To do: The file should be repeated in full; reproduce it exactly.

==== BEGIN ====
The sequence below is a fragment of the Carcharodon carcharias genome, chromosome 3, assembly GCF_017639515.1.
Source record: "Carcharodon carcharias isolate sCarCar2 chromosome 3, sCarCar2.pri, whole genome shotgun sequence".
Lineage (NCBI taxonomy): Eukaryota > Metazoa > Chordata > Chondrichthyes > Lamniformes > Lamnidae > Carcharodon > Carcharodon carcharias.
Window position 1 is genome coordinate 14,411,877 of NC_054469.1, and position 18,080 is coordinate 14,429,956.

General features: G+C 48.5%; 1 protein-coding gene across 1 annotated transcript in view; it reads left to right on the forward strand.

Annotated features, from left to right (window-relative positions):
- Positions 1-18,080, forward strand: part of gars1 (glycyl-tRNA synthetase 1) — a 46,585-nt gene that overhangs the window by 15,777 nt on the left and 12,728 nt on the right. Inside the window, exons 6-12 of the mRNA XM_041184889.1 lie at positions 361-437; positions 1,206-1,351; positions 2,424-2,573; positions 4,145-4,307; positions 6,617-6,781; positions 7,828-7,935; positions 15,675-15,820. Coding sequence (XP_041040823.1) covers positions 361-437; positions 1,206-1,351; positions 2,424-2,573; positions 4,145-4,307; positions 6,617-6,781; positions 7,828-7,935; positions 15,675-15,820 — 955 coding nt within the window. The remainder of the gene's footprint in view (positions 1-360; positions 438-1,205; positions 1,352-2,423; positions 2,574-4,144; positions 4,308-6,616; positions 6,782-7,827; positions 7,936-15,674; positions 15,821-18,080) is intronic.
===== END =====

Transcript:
The sequence below is a fragment of the Carcharodon carcharias genome, chromosome 3, assembly GCF_017639515.1.
Source record: "Carcharodon carcharias isolate sCarCar2 chromosome 3, sCarCar2.pri, whole genome shotgun sequence".
Lineage (NCBI taxonomy): Eukaryota > Metazoa > Chordata > Chondrichthyes > Lamniformes > Lamnidae > Carcharodon > Carcharodon carcharias.
Window position 1 is genome coordinate 14,411,877 of NC_054469.1, and position 18,080 is coordinate 14,429,956.

General features: G+C 48.5%; 1 protein-coding gene across 1 annotated transcript in view; it reads left to right on the forward strand.

Annotated features, from left to right (window-relative positions):
- Positions 1-18,080, forward strand: part of gars1 (glycyl-tRNA synthetase 1) — a 46,585-nt gene that overhangs the window by 15,777 nt on the left and 12,728 nt on the right. Inside the window, exons 6-12 of the mRNA XM_041184889.1 lie at positions 361-437; positions 1,206-1,351; positions 2,424-2,573; positions 4,145-4,307; positions 6,617-6,781; positions 7,828-7,935; positions 15,675-15,820. Coding sequence (XP_041040823.1) covers positions 361-437; positions 1,206-1,351; positions 2,424-2,573; positions 4,145-4,307; positions 6,617-6,781; positions 7,828-7,935; positions 15,675-15,820 — 955 coding nt within the window. The remainder of the gene's footprint in view (positions 1-360; positions 438-1,205; positions 1,352-2,423; positions 2,574-4,144; positions 4,308-6,616; positions 6,782-7,827; positions 7,936-15,674; positions 15,821-18,080) is intronic.